Thursday, February 14, 2002

Federal regulators ordered a nationwide investigation into wholesale power and natural-gas markets yesterday, focusing on whether manipulation by Enron or other energy traders caused soaring prices in the West a year ago.
Pat Wood, chairman of the Federal Energy Regulatory Commission, said the agency would conduct “a full-bore investigation” of both physical energy transactions and financial trades such as those dominated by Enron’s online trading division before the company sank toward bankruptcy.
Mr. Wood said in an interview that the investigation could take as long as six months and, while focusing on trading activities of Enron, would include wholesale gas and power trades of other energy companies as well.
After the staff findings, the commission will decide whether to start a second round of investigations into whether to require changes in long-term power contracts “whose prices may have been influenced by any inappropriate Enron activities,” Mr. Wood said.
Several Western senators have demanded that the agency pursue evidence of market manipulation by Enron after hearing testimony from an energy consultant that the price of some long-term power contracts, known as “forward contracts,” dropped dramatically in the week after Enron filed for bankruptcy in December.
But Sen. Maria Cantwell, Washington Democrat, said she was disappointed that the commission was not moving more quickly into a formal investigation into whether some of the high-priced power contracts negotiated in the West were entered into improperly and should be reworked.
Both in California and the Pacific Northwest, utilities entered into long-term power contracts that many of the utility and state officials now think might have been driven up because of manipulation by Enron and other independent power marketers and suppliers.
Based on these accusations, the commission has begun an investigation “of whether there was actually some manipulation” of power or natural-gas markets by Enron or any of its affiliate companies, Mr. Wood said.
He later told a House Energy and Commerce subcommittee that the disappearance of Enron, once one of the largest energy traders, has had little, if any, negative effect on energy markets or energy supplies.
Except for a few isolated incidents, “there has have been few disruptions to the deliveries of electricity and gas,” he said.
Before a different House subcommittee, lawmakers debated ways to strengthen pension laws to protect workers, such as those at Enron.
“Welcome to Capitol Hill today, where we are all Enron, all the time,” said Rep. Sam Johnson, Texas Republican and chairman of a House Education and the Workforce subcommittee.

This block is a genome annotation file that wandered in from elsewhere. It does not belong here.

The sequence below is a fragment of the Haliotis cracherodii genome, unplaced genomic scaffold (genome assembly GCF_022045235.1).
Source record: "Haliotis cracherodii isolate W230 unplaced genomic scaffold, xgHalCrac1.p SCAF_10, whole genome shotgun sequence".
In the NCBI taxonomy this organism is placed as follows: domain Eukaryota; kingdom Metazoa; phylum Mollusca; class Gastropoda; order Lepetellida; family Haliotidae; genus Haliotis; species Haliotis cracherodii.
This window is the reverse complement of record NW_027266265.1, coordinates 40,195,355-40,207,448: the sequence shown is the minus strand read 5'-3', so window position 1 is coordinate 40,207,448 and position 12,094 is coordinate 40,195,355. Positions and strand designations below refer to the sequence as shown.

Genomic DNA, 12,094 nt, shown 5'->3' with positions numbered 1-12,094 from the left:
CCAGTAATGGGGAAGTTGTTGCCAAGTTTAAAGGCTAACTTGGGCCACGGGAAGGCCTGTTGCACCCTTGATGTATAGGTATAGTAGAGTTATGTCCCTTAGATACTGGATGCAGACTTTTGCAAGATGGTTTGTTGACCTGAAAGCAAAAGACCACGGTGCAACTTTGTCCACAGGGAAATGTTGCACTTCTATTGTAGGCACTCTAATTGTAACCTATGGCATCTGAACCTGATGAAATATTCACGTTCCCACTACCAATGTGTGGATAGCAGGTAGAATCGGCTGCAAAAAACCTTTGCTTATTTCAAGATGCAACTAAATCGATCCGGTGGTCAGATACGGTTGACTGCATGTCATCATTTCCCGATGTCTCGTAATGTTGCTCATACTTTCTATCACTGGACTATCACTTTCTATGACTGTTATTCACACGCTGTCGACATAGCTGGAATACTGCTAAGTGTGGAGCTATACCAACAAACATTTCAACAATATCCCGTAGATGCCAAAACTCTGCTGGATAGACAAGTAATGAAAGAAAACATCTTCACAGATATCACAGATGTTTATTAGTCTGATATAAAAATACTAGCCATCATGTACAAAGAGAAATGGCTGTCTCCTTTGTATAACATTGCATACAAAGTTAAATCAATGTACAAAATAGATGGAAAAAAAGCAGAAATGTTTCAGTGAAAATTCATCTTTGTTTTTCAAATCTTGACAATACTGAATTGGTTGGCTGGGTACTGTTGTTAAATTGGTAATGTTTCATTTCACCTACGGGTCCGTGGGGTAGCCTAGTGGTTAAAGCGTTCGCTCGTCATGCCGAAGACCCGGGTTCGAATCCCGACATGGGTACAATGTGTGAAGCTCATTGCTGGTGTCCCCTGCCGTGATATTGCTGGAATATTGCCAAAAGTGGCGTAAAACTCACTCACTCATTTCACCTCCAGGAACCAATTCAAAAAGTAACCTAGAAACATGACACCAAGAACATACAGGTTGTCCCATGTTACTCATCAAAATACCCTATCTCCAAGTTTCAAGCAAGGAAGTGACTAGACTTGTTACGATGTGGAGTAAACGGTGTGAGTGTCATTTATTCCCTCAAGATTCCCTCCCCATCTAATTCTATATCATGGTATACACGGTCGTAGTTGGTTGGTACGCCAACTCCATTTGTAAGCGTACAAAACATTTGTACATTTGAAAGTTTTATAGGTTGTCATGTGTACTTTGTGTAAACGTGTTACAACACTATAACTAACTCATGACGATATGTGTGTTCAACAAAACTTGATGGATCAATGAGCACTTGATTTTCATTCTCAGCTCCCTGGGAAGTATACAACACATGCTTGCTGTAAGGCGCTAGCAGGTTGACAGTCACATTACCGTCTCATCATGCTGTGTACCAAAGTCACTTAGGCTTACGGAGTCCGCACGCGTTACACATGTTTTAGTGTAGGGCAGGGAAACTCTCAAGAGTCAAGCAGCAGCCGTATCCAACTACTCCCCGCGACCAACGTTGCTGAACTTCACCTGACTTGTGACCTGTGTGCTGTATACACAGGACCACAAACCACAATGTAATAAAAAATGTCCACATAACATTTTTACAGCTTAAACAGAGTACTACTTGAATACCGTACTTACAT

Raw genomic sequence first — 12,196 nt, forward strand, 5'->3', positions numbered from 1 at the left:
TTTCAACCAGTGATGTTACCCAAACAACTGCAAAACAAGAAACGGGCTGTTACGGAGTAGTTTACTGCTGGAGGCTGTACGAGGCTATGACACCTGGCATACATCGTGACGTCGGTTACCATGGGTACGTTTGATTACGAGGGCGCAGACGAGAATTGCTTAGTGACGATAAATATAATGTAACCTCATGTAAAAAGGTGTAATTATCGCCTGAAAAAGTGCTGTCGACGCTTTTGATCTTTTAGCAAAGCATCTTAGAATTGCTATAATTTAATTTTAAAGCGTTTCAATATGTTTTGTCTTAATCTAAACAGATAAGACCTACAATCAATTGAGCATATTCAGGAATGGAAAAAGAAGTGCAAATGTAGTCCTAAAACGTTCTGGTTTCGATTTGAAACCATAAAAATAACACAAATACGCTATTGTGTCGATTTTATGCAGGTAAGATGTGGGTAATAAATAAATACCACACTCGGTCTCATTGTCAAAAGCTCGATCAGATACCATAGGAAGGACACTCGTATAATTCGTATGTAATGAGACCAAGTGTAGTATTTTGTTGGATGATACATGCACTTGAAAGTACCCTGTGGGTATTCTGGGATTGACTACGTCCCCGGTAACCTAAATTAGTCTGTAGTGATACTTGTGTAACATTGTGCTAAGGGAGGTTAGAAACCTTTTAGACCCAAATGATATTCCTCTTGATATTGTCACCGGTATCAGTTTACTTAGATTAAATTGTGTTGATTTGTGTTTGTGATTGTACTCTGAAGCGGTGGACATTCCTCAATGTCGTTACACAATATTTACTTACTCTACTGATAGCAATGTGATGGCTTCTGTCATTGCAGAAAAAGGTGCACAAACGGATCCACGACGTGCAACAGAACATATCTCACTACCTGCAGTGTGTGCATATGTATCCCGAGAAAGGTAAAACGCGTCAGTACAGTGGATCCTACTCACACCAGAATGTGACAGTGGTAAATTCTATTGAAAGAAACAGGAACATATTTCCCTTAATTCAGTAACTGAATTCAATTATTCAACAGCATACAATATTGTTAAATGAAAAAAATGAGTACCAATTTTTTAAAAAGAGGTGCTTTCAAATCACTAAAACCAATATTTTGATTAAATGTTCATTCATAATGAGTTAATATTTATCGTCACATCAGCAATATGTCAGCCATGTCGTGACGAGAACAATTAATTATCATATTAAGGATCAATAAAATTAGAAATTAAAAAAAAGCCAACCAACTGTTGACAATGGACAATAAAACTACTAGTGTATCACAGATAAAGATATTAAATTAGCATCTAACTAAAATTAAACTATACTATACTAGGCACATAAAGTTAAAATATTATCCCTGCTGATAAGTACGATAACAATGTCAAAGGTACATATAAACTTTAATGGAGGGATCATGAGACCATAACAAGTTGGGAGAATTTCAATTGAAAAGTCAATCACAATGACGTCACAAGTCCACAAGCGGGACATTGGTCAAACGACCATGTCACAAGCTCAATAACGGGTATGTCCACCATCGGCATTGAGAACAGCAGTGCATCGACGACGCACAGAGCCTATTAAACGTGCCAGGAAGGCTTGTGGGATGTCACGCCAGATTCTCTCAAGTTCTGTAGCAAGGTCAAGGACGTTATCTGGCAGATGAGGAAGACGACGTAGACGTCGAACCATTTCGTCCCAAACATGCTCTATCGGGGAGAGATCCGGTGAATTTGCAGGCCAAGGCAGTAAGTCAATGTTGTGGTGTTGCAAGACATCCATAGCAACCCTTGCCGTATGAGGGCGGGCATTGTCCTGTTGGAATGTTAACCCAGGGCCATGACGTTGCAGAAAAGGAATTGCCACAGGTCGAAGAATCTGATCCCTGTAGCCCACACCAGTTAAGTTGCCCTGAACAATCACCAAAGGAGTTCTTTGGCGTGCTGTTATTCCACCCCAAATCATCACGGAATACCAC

Lawmakers are trying to tread carefully as they write legislation to prevent another Enron debacle for workers, but do not discourage companies from offering 401(k) retirement plans, which are voluntary.
Mr. Johnson and Rep. John A. Boehner, Ohio Republican, plan to offer a bill based on President Bush’s 401(k) reform plan that would let workers more quickly sell company stock and would ban corporate executives from selling stock when employees cannot.
Several senators yesterday introduced legislation that would scrap an accounting rule by which Enron Corp. and other companies offered tax-deductible stock options without listing the expenses on company balance sheets.
Sen. Carl Levin, Michigan Democrat, said the bill is intended to restore investor trust in company financial statements. The proposal would require that companies claiming tax deductions for stock options also report them as expenses against their earnings.
“We’ve got to make sure that financial statements are credible,” he said. Joining him were GOP co-sponsors John McCain of Arizona and Peter G. Fitzgerald of Illinois, and Democratic Sen. Richard J. Durbin of Illinois.
Enron claimed almost $600 million in tax deductions for stock options it offered employees between 1996 and 2000, Mr. Levin said.
Unlike other forms of employee compensation, stock options do not have to be reported as expenses against company profits. In Enron’s case, Mr. Levin said, the effect was overstatement of company earnings and complete elimination of federal taxes during those years.
Separately, the Securities and Exchange Commission said it would propose changes to tighten corporate disclosure rules.
Among other things, the new rules would require more prompt filing by companies of their quarterly and annual reports, and of stock purchases and sales by company officers and directors.

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